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Why leaving the EU would put London’s tech sector at risk


Rajesh Agrawal is founder and CEO of Xendpay, the world’s first “pay what you want” money transfer company. Recently, he has been taken on as business advisor to Sadiq Khan MP, Labour’s London Mayoral Candidate. Here, Rajesh explains why London’s tech sector is best served by Britain remaining a member of the European Union.

The stage is now set for a decision that will impact the UK’s business community for years to come. The EU referendum, which is now confirmed to be held on 23rd June, will determine whether or not Britain remains a member of one of the world’s most influential markets, and whether Britain holds a seat at the table which governs it.

For tech firms, in and outside the UK, this undoubtedly places a large question mark over what may be in store and uncertainty has already started to creep into the industry. Clarity on the potential implications of “Brexit” will be difficult to find amongst the trading of wild claims and statistics anticipated over the next few months. Nevertheless, it is vital that we start to seek this clarity if we are to have our voice heard in the upcoming referendum debate.

From competition to cost of living: Why the UK’s tech hub map could be redrawn

Innovation and investment

With innovation and investment at its heart, London’s booming FinTech sector has been one of our greatest success stories in recent years. The capital’s unique position as a creative platform for new ideas has led to London becoming an international centre for firms big and small, most of which see our position within the EU as a gateway to 500 million potential customers.

Just last week, a report conducted by Ernst Young declared the UK the FinTech centre of the world, beating Silicon Valley and New York due to its deep talent pool, strong availability of capital and high-demand from clients.

I strongly believe that if we were to abandon the free movement of goods, services, capital and people principles, all of which have been crucial to the growth of London’s tech industry in recent years, we would be putting this hard earned status all at risk.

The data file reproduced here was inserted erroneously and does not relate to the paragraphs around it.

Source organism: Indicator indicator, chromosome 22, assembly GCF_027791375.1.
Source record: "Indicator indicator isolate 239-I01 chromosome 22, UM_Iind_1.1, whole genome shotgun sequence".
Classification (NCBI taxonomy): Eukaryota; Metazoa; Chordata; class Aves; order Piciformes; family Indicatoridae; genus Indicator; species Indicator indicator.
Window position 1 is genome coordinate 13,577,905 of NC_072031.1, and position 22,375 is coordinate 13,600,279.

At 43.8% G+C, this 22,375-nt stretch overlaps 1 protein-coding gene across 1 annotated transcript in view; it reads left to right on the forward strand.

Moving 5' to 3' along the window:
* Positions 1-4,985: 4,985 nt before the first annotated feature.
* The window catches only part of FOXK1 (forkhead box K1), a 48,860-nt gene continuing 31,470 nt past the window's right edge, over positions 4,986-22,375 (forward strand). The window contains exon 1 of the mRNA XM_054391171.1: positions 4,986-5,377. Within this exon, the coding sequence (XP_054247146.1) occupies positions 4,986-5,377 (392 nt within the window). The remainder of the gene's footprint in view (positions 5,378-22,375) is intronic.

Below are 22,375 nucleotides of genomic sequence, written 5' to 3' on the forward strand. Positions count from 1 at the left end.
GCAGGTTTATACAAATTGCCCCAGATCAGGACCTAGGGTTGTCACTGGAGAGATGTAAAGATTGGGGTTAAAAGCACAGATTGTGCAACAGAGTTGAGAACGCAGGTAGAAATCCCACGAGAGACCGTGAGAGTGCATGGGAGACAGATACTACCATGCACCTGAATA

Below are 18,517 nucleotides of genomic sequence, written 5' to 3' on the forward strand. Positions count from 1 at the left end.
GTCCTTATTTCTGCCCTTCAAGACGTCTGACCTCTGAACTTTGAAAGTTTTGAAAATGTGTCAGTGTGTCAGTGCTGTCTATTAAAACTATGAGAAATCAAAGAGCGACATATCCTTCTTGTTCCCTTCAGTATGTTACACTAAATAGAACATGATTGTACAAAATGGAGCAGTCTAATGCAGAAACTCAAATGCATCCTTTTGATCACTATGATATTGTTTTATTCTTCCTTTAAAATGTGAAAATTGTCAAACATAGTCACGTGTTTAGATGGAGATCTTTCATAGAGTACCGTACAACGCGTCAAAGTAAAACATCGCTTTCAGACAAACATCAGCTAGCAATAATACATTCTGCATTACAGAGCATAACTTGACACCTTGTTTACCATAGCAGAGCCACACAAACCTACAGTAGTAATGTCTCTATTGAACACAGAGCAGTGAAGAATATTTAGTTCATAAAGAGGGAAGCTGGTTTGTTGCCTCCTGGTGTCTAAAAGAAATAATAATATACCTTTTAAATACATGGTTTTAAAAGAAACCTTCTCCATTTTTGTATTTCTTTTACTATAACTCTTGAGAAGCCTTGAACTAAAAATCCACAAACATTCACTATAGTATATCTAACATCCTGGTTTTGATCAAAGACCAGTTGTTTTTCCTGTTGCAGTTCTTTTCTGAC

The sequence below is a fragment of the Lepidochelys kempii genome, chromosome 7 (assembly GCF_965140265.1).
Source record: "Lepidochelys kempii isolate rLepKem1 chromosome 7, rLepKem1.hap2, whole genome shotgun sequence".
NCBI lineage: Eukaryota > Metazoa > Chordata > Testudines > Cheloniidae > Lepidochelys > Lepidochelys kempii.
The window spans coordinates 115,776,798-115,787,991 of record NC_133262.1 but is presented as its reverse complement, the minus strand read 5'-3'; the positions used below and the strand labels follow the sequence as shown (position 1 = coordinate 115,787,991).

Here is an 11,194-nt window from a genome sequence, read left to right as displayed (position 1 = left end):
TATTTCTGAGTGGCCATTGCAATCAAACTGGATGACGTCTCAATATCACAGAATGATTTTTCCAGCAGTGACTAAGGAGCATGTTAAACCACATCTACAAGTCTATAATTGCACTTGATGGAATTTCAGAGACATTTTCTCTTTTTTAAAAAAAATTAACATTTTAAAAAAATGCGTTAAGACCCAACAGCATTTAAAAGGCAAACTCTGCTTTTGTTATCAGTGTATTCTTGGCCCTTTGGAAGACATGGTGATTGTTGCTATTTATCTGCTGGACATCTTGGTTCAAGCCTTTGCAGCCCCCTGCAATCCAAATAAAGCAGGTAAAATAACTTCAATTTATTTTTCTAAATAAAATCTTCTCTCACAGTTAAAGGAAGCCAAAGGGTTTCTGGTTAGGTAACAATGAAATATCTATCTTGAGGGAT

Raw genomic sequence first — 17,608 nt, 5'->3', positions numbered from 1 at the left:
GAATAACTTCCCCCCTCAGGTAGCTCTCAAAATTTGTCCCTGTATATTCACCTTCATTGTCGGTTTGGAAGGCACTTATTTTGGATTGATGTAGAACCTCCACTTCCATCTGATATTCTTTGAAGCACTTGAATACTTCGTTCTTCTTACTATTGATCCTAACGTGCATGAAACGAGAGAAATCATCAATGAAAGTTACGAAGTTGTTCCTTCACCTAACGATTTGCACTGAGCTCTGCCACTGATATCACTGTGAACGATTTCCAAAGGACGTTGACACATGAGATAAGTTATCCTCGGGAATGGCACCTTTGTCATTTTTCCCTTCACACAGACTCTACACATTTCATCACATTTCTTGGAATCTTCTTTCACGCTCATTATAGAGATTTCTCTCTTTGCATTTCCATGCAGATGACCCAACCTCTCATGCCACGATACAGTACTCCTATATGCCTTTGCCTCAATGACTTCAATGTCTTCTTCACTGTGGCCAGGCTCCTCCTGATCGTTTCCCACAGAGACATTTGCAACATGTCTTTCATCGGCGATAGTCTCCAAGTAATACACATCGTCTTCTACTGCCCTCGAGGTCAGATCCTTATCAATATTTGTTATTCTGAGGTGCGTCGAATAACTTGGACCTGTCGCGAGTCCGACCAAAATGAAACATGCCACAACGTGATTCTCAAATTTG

Leaving the EU would have very direct consequences for London’s tech industry. In the payments sector, for instance, the UK has been a beacon of innovation within the EU made possible by the “passporting” of EU rules which allows a payment company authorised in the UK to conduct business across the EU.

A British exit would mean that payment and money transfer companies like mine will no longer be able to provide their services in the EU unless they incorporate somewhere in the EU and get additional licenses. This would without doubt have an impact on the ease of tech firms operating in Europe, in addition to imposing a further barrier to those looking to expand into the continent.


Access to funding is another concern that tech firms should be concerned about if Britain opts to leave the EU. Investment is the catalyst for innovation and is a major contributor to Tech City’s success. Being within the EU gives companies in the UK much needed access to seed enterprise investment schemes and venture funding from Europe’s other financial centres such as Frankfurt and Paris.

Disturbing this ecosystem would result in a noticeable tightening of the cash floating around for tech firms to develop their products and services, which is a consideration that needs to be taken into account.

Understandably, there are concerns within the industry regarding the legislative challenges associated with working within the EU, particularly amongst smaller firms. However, this sentiment is felt across Europe and the politicians are beginning to address these concerns.

In fact, we are on the brink of finalising an exciting new Europe-wide project, named the Digital Single Market, to ensure fair competition, data protection, better integrated infrastructure and a unification of digital regulations. The introduction of this programme will increase the ease of doing business, reduce costs and give start-ups the even playing field they need to challenge the status quo.

Even the strongest advocates for Brexit admit that leaving the EU is risky in the short to medium term, and at best a gamble in the long run. Voters will need to weigh this up as they make their choice.

It must be known, however, that London’s ability to compete with its international rivals as the global hub for tech firms will depend on whether we can continue to attract the best talent, ideas and investment to our shores. I strongly believe that a British exit from the EU would hinder these efforts, and result in slower growth, less investment and fewer jobs.

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